• And while few issues in government cross the partisan divide, the popularity of USPS is one: (54%) of Republicans and (69%) of Democrats oppose the changes. Perhaps because Americans nearly unanimously (92%) say USPS plays an important role in their community.
  • The importance of USPS and impact of these changes will increase drastically over the next two months as more and more Americans choose to vote-by-mail during a pandemic. Three-fifths (59%) of Americans believe USPS can handle a nationwide vote-by-mail election, including (74%) of Democrats and (49%) of Republicans.
  • This isn’t just wishful thinking. Last year, the agency delivered 28 million packages per day during the holiday season.
  • But large majorities are concerned their mail votes won’t be counted: While (67%) say they support conducting vote-by-mail for the upcoming election, (74%) say that they are concerned that recent changes at the Post Office means some Americans’ ballots won’t be counted.
  • A majority of Americans (67%) support vote-by-mail for this November’s election, down slightly from (73%) in April of this year.
  • Americans’ love for the Postal Service made an impact: Postmaster General DeJoy announced that these changes will be suspended until after the November election.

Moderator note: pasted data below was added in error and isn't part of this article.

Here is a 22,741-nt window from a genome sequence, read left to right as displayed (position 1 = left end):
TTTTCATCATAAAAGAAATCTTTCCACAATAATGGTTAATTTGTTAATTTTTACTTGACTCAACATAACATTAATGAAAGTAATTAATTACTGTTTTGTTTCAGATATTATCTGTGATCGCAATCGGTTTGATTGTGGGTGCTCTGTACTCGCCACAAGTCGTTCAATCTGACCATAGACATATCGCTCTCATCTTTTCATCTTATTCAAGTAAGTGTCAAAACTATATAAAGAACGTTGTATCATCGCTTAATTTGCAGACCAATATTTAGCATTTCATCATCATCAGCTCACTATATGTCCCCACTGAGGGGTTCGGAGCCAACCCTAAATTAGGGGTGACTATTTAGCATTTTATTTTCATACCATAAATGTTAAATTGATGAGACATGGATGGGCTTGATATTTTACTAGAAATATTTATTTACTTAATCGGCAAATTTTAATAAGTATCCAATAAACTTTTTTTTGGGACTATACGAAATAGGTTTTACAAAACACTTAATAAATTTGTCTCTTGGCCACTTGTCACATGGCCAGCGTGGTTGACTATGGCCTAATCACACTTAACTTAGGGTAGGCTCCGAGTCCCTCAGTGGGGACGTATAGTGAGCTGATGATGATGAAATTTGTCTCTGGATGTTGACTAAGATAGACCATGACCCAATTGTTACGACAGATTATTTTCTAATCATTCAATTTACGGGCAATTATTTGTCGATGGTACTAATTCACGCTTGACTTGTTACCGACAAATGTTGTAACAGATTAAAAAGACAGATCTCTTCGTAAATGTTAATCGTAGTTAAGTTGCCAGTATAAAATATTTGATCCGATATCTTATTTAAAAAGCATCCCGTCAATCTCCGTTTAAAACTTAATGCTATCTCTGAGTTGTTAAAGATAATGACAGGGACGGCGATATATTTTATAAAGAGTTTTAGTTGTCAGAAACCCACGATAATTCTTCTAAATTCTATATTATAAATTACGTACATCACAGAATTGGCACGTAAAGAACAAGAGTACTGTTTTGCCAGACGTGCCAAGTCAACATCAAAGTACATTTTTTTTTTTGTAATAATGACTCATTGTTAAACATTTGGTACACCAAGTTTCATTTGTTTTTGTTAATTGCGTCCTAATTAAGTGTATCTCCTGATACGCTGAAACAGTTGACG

• Read More: The USPS reaches every address in America every single day, even in rural areas that require a mule to reach the depths of the Grand Canyon.

Takeaway: This assault on USPS credibility is achieving the intended effect of casting doubt on mail-in voting. But what’s more telling is the overwhelming trust and vitalness that Americans place in their letter carriers. After all, USPS is a lifeline to seniors as well as many parts of rural America that FedEx and UPS won’t or can’t reach. These may be challenging times, but the good ol’ postal service has delivered in worse weather. 

TikTok, Time’s Running Out

As President Trump upped the pressure last weekend on ByteDance to complete its sale within 90 days to Microsoft (or now Oracle) our The Harris Poll in USA TODAY finds Americans support the executive order, whereas daily users oppose––despite acknowledging its inherent security risks: